Once I have the requirements it’s time to get to work building the app. The dev environment for each interview will probably be different, so for this example I’m going to keep everything in a single file and assume it’s part of a larger React application that’ll render the component somewhere on a page. The first thing I’d do is create a new .jsx file, add imports, and add a placeholder component.

The question description mentioned that persistent state isn’t required, so I can safely assume React’s state will be enough for this app. Which means I’ll need to import the react useState hook to manage the state.

As far as the react component itself goes, I’ll be using a functional component instead of a class based component. This is sort of personal preference, but React is definitely shifting towards functional components and the choice between the two might be something the interviewer is looking out for.

Since I’ll be using the useState hook, I know that my component needs to be defined with curly braces and a return statement. Which is an alternative to just returning jsx. Using the explicit return statement allows me to add declarations in the component, where I wouldn’t be able to do that if the component just returned jsx.

export const Donations = () => {
  ...
  return ( ... )
};

Compared to:

export const Donations = () => ( ... )

At this point I have a file called donations.jsx that looks like the below. In the interview I’m likely going to keep the app to a single file and single component even though in a real-life app it might be made up of many files and components. If time permitted at the end of the interview or the interviewer asked, I could work on breaking the component up if needed.

// donations.jsx
import React, { useState } from "react"

export const Donations = () => {
  return <h1>Donations</h1>
}

Donations

The state object

There are potentially three different state values to be tracked for this donation app. The donation goal, the current donation balance, and the percentage of the goal reached. However, I don’t think it’s necessary to track all three. In fact, I think only one of them needs to be tracked in the stage object, and that’s the current balance.

The donation goal is a value that won’t be changed by a user visiting the page to donate. It’s controlled by the owner of the page. It’s essentially hard-coded unless the owner of the page updates it. So that’s what I’ll do here too.

The percentage of the donation goal completed is a value derived from the donations goal value and the current donations value. Meaning, it’s a calculation. And one that I’ll let React handle for me each time the value of the current balance is updated.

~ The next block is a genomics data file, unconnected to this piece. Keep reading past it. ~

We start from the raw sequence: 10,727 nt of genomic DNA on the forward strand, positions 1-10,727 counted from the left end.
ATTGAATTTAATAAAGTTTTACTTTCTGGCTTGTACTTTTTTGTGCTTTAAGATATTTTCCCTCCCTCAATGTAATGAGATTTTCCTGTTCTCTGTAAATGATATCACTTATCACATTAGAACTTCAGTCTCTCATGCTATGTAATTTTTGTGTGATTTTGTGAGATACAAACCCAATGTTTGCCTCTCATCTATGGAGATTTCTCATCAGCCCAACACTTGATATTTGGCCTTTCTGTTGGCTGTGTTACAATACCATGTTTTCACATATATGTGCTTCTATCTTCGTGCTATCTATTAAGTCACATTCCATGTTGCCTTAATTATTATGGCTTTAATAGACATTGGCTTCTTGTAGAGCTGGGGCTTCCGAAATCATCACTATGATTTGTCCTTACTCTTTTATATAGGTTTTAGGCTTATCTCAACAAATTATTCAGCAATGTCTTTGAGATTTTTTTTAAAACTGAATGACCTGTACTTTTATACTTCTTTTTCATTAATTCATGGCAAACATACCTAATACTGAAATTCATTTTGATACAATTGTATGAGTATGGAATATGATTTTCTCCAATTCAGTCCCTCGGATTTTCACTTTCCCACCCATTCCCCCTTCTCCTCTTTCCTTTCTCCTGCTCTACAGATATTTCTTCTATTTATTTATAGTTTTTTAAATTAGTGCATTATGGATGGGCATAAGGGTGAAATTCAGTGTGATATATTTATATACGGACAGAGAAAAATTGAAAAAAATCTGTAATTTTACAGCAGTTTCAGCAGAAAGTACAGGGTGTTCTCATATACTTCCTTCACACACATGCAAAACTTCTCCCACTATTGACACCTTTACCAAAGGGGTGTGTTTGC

All of this is to say that my state object will be very simple. A single value, in fact. React’s useState makes this easy. I’ll also add a static value outside of the state for required donations. In a real application this value would come from a backend somewhere. But in an interview question like this it’ll just be hard-coded.

The updated code will look as follows:

// donations.jsx
import React, { useState } from "react"

export const Donations = () => {
  const requiredDonations = 50000
  const [currentDonations, setCurrentDonations] = useState(25000)
  return <h1>Donations</h1>
}

Displaying the values

The next thing to do is display the values I just created. Which is easy enough, but there is a small problem worth mentioning. The goal and current donations are a raw number and not in the correct format a user would expect. For example $50000 vs $50,000.

The easy way to convert a number to currency with JavaScript is to use Number(n).toLocaleString() with a $ in front:

const currency = `$${Number(requiredDonations).toLocaleString()}`

Or in React:

<div>Goal: ${Number(requiredDonations).toLocaleString()}</div>

But, I only knew this because I googled it from the comfort of my home. I might not have that luxury in an interview. In that case, I think it’s okay to say “I’m not sure how to do this off of the top my head” during the interview and leave them as numbers. I personally don’t think it’s reasonable to expect candidates to have the entire JavaScript API memorized. And it isn’t a true reflection of real world work.

Below is how my Donations component in donations.jsx looks now after adding the code to display the values:

// donations.jsx